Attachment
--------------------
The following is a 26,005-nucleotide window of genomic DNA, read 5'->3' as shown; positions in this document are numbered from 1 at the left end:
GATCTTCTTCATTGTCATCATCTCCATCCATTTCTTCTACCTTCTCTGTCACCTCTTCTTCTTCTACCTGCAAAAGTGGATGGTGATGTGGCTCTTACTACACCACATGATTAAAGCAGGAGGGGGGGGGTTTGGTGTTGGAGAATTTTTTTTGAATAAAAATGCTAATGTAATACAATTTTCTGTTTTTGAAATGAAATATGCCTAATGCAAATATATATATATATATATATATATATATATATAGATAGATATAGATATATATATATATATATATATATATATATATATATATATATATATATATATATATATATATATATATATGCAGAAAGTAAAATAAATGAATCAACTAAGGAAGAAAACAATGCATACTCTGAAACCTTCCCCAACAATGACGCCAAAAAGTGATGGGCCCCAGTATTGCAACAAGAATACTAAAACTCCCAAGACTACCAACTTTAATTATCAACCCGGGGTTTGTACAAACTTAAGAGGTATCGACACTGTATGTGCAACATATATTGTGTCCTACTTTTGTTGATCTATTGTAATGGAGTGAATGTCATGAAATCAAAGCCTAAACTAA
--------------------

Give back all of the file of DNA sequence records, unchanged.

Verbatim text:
The following is a 26,005-nucleotide window of genomic DNA, read 5'->3' as shown; positions in this document are numbered from 1 at the left end:
GATCTTCTTCATTGTCATCATCTCCATCCATTTCTTCTACCTTCTCTGTCACCTCTTCTTCTTCTACCTGCAAAAGTGGATGGTGATGTGGCTCTTACTACACCACATGATTAAAGCAGGAGGGGGGGGGTTTGGTGTTGGAGAATTTTTTTTGAATAAAAATGCTAATGTAATACAATTTTCTGTTTTTGAAATGAAATATGCCTAATGCAAATATATATATATATATATATATATATATATATAGATAGATATAGATATATATATATATATATATATATATATATATATATATATATATATATATATATATATATATATATATATGCAGAAAGTAAAATAAATGAATCAACTAAGGAAGAAAACAATGCATACTCTGAAACCTTCCCCAACAATGACGCCAAAAAGTGATGGGCCCCAGTATTGCAACAAGAATACTAAAACTCCCAAGACTACCAACTTTAATTATCAACCCGGGGTTTGTACAAACTTAAGAGGTATCGACACTGTATGTGCAACATATATTGTGTCCTACTTTTGTTGATCTATTGTAATGGAGTGAATGTCATGAAATCAAAGCCTAAACTAA